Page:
Out breeding Depression in Plants: Implications for the conservation of critically endangered tree species.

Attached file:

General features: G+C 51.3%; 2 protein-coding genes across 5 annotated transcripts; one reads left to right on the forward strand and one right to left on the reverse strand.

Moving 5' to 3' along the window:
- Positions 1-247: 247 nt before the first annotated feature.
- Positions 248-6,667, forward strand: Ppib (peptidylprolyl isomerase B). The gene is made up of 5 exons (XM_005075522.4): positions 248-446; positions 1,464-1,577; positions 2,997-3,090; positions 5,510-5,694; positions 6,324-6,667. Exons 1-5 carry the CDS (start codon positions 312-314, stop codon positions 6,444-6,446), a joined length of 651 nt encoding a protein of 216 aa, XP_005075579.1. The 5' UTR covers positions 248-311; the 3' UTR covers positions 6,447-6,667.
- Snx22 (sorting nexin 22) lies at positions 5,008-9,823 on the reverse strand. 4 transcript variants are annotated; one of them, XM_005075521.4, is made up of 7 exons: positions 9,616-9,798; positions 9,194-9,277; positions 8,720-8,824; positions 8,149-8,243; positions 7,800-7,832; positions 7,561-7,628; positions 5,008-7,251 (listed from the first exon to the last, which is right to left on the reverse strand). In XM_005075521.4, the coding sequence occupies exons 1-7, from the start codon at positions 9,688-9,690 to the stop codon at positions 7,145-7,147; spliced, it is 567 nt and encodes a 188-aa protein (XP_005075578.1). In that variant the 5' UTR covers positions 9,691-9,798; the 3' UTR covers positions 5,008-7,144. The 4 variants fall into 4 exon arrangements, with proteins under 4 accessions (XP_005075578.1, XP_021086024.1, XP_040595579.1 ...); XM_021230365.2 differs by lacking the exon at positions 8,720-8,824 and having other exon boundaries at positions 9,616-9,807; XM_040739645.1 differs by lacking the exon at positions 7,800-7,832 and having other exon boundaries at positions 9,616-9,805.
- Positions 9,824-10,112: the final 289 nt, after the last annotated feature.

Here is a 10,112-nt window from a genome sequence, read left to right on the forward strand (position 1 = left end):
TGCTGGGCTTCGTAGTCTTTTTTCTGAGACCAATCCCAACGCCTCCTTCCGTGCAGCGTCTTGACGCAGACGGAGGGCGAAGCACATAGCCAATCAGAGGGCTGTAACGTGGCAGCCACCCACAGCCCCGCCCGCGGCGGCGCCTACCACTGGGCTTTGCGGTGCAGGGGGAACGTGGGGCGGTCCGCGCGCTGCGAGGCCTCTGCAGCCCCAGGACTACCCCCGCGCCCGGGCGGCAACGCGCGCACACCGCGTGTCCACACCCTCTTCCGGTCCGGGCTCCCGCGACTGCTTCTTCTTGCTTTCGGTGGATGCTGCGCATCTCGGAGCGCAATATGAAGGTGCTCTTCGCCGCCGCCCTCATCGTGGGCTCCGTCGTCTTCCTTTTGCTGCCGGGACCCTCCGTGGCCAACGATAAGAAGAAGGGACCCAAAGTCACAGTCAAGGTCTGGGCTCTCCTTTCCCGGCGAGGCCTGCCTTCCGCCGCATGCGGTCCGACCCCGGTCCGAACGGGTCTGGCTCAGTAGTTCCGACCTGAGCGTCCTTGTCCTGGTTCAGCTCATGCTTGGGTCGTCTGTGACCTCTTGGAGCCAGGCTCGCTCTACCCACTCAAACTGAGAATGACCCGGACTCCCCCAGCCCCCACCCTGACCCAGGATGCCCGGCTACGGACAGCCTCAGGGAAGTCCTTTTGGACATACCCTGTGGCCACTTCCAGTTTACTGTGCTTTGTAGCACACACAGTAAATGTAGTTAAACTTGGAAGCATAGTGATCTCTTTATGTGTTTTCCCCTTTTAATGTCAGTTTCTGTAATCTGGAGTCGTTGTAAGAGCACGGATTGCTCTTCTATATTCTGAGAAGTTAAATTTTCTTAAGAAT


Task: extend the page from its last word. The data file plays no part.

Processes at various hierarchical scales determine the survival probabilities of tropical trees in fragmented landscapes. In small, isolated populations the local persistence may be affected by loss of genetic diversity and inbreeding depression. These effects can be alleviated by gene flow, i.e. exchange of pollen and seeds between populations. On the other hand, gene flow may disrupt locally adaptive gene complexes that have evolved in isolated populations resulting in outbreeding depression. Outbreeding depression in progeny fitness may arise from disruption of local adaptation, disruption of allelic co adaptation, or a combination of these “environmental” and “physiological” mechanisms. The minimum spatial scale over which outbreeding depression arises would depend on the spatial scale of gene dispersal. Characterizing outbreeding depression on the shortest spatial scales over which it is expressed, as well as its variation and causes, is worthwhile because it has important implications for the evolution and conservation of tropical forest trees. In this study, an attempt was made to understand the genetic basis of outbreeding depression in a model system Momordica tuberosa. Specifically the study examined the influence of outbreeding depression on fruit set, seed number, and seed weight and on germination. The studies shed light on outbreeding depression and its possible impacts on the isolated populations in the fragmented landscapes and offer strategies to mitigate the effects during species recovery.